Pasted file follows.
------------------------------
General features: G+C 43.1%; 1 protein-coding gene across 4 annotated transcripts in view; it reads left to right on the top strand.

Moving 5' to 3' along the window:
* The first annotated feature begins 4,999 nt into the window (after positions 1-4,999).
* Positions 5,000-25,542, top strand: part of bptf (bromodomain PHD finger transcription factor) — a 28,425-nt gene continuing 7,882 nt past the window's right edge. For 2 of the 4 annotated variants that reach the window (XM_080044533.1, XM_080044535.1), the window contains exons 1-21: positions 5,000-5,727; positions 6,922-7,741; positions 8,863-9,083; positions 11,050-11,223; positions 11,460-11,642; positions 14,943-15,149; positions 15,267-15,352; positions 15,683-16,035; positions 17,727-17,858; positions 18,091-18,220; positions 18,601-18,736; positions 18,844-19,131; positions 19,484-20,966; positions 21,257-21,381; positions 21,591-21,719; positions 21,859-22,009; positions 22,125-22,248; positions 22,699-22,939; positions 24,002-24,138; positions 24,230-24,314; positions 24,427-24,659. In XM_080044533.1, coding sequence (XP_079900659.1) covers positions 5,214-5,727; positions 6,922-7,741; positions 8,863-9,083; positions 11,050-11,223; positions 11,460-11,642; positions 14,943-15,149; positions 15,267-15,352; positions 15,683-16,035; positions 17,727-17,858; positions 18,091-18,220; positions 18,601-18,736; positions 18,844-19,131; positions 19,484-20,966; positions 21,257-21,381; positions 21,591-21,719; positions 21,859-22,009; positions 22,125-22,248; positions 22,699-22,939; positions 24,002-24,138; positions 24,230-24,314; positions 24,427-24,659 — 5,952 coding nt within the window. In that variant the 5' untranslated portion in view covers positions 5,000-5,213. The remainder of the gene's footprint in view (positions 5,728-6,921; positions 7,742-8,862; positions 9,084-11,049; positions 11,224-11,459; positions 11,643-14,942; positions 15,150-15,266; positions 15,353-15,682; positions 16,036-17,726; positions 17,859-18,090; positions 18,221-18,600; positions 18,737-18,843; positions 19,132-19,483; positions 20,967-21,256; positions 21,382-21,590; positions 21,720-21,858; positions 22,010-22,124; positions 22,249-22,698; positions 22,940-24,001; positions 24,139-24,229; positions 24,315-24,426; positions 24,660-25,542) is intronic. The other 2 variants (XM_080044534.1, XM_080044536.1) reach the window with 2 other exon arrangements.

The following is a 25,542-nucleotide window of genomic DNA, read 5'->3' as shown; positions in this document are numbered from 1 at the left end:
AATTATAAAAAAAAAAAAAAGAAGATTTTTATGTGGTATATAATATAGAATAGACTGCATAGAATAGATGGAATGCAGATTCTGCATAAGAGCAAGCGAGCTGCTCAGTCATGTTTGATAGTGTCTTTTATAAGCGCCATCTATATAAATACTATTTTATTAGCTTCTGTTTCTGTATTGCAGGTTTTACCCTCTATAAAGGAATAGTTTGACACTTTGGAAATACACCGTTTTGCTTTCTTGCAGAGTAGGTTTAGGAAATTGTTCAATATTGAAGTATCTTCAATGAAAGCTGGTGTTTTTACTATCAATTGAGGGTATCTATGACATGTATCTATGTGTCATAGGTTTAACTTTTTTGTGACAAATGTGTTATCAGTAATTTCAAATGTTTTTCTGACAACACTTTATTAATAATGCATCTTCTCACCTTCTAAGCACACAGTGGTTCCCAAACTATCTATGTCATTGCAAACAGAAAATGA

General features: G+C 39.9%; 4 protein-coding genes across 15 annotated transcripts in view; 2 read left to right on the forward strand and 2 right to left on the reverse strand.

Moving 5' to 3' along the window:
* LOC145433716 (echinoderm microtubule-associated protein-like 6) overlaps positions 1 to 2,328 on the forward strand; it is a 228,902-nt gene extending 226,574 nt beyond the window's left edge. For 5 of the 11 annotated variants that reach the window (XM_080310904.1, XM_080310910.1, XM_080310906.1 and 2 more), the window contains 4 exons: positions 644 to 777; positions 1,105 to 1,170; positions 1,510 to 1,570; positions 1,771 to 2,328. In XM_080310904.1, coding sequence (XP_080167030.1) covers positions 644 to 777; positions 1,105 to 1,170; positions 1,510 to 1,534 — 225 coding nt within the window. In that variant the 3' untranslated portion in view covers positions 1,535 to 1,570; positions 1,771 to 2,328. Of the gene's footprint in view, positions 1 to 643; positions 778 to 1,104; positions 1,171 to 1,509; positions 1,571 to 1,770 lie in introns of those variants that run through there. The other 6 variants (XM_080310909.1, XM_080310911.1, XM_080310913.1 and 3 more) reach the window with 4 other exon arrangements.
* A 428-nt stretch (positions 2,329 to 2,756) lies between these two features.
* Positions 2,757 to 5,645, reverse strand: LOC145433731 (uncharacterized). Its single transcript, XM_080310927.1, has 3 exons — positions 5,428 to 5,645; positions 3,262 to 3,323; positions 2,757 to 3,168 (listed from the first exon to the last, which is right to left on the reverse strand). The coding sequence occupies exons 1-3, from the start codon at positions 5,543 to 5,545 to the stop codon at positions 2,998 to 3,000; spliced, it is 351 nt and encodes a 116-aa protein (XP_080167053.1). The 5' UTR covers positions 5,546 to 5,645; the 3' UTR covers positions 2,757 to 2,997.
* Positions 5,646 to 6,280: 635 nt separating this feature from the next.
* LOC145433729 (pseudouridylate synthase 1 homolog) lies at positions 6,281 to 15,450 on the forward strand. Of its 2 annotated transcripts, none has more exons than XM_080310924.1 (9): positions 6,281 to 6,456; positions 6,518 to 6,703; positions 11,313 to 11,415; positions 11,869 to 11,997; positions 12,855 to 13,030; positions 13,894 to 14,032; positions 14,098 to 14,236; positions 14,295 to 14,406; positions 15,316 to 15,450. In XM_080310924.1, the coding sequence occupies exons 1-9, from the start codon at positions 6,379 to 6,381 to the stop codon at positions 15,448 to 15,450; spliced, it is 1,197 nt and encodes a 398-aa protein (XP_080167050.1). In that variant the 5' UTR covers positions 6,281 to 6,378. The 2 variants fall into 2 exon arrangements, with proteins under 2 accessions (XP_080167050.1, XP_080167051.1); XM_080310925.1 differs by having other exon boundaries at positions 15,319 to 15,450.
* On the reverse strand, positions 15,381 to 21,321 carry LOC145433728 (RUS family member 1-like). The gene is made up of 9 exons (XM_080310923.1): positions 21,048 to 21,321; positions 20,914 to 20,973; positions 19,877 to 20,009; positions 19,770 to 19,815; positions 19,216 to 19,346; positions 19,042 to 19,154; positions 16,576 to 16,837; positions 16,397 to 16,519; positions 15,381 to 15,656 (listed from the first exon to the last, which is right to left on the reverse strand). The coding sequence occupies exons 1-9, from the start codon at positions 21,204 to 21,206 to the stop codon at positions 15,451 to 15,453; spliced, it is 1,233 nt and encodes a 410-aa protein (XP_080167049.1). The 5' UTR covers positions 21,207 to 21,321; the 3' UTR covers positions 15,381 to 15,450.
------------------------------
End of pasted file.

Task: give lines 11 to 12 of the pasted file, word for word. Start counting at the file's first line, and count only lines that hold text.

* Positions 2,757 to 5,645, reverse strand: LOC145433731 (uncharacterized). Its single transcript, XM_080310927.1, has 3 exons — positions 5,428 to 5,645; positions 3,262 to 3,323; positions 2,757 to 3,168 (listed from the first exon to the last, which is right to left on the reverse strand). The coding sequence occupies exons 1-3, from the start codon at positions 5,543 to 5,545 to the stop codon at positions 2,998 to 3,000; spliced, it is 351 nt and encodes a 116-aa protein (XP_080167053.1). The 5' UTR covers positions 5,546 to 5,645; the 3' UTR covers positions 2,757 to 2,997.
* Positions 5,646 to 6,280: 635 nt separating this feature from the next.